In recent years, AFP investigators have reported a surge in young children live-streaming, recording explicit videos and sharing sexualised images of themselves online. Alarmingly, there are currently over 150 million online images and videos depicting child exploitation. In some instances, children are willingly sharing these images and videos with friends on social media. However, in other cases, sex offenders are reaching out to children through social media platforms and coercing them into producing explicit material which is secretly captured and shared in the darkest corners of the internet.
The increasing danger of live-streaming and live-chat apps is something that parents can no longer afford to ignore. The popularity of these apps has seen rapid growth as developers and users demand easier and faster communication. While this can be highly beneficial to those trying to reach loved ones across the globe, these developments put young people directly at risk of harm.
Apps like Bigo Live, Twitch, Live.ly, and even live-streaming functions in social networking sites like Facebook, Snapchat and Twitter, open virtual doors for strangers to engage with children. If you download any of these apps, you will find children as young as 6 or 7 years old broadcasting what they are doing in their bedrooms; singing along to their favourite song in their school uniforms or chatting with who they think is just another kid on the other side of the screen. Many children have no awareness of the consequences of their actions, and can be easily convinced to share their different social media accounts or even their school and home address.
As well as purpose-built streaming, many games and apps have chat functions that can be used to immediately contact other players. While these games are specifically designed for children, there is no way to accurately verify the age of a user, and many parents have found their children being approached online by older strangers posing as young players.
Being aware of the risks, and the steps parents can take to mitigate these risks, is of utmost importance. Early intervention is key; many parents may think their child is too young to be at risk, and that therefore, conversations around online safety are unnecessary. Also, while many sites and apps purport to have safety regulations in place, the Australian 2017 Youth Digital Participation Survey found that around 26% of kids aged 8–12 use certain social media sites (Facebook, Instagram, Snapchat and Skype) despite the age restrictions these platforms supposedly enforce. Alarmingly, approximately 25% of young people reported being contacted by strangers.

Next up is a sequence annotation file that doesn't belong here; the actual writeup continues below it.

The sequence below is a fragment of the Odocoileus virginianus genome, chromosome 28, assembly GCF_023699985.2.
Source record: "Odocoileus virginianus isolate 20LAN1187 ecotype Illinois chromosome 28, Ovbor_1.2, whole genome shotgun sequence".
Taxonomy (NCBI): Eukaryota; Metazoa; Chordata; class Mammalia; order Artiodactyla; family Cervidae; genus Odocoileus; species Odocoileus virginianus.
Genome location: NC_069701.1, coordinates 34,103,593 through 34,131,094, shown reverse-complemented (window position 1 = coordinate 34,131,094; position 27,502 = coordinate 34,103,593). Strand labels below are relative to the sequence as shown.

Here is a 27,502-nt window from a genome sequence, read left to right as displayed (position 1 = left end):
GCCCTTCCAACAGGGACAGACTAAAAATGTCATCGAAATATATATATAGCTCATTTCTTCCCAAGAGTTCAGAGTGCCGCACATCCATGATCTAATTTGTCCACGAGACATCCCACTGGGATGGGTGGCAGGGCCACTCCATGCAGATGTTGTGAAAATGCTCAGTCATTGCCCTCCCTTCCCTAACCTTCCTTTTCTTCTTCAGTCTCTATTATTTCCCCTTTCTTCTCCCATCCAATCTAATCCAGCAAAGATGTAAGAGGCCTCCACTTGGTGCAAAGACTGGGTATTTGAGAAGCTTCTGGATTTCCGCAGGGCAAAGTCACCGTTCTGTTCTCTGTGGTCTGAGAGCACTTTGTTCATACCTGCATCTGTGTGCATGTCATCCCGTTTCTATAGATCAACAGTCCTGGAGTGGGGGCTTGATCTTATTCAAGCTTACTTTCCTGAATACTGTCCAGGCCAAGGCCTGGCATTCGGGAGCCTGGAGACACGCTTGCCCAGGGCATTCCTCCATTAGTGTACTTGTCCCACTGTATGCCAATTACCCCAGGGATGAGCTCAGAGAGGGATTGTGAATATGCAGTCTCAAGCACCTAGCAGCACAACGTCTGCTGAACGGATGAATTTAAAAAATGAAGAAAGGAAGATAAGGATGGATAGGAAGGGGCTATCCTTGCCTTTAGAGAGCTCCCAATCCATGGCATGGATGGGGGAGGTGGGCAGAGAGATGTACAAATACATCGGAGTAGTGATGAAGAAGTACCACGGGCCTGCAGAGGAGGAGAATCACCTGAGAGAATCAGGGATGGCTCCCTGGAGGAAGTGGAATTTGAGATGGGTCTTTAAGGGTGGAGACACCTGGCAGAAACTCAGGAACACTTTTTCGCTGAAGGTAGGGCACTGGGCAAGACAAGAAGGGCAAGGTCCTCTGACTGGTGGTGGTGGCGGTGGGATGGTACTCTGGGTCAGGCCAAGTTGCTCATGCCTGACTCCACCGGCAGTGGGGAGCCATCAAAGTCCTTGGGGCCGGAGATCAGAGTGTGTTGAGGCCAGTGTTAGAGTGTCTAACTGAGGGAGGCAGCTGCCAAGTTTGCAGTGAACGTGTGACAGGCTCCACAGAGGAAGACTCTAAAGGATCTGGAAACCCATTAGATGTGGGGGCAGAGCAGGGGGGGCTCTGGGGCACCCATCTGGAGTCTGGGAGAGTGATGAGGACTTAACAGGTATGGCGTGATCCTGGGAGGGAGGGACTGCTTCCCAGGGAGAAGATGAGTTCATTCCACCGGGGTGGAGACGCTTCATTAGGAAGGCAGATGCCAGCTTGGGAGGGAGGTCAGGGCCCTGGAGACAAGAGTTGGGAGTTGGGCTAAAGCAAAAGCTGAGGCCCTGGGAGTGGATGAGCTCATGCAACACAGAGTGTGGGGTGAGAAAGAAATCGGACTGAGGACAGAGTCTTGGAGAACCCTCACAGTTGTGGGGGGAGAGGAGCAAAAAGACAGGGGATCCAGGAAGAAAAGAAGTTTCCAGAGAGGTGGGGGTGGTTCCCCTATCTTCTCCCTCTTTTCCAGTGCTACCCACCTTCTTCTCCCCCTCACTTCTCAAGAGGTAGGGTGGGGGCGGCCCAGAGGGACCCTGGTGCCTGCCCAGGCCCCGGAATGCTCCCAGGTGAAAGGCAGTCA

Some things you can do:
- Have regular and open conversations with children about their online lives at least once every two weeks, or weave these discussions into daily life.
- Educate yourself around the apps and games your children and teens are playing. Assuming it will be ok and that they will not become a statistic will not protect them online.
- Show them what they can do if they are contacted by a predator. Steps include blocking the perpetrator, taking a screen shot of the conversation, and reporting the perpetrator to the app developer, to authorities or to your child’s school.
- Re-iterate the dangers of sharing explicit images of themselves or their peers. Not only will these images be available to anyone in the world and never deleted (nearly 90% of self-generated images will end up on other sites), they can be prosecuted under child pornography laws, which can be life-altering.
- When discussing these apps with your children, make sure they are exploring all the possible privacy and security settings.
- Wherever possible, make sure their accounts are set to private.
- Ensure children are aware that “stranger danger” exists online, as well as in the real world.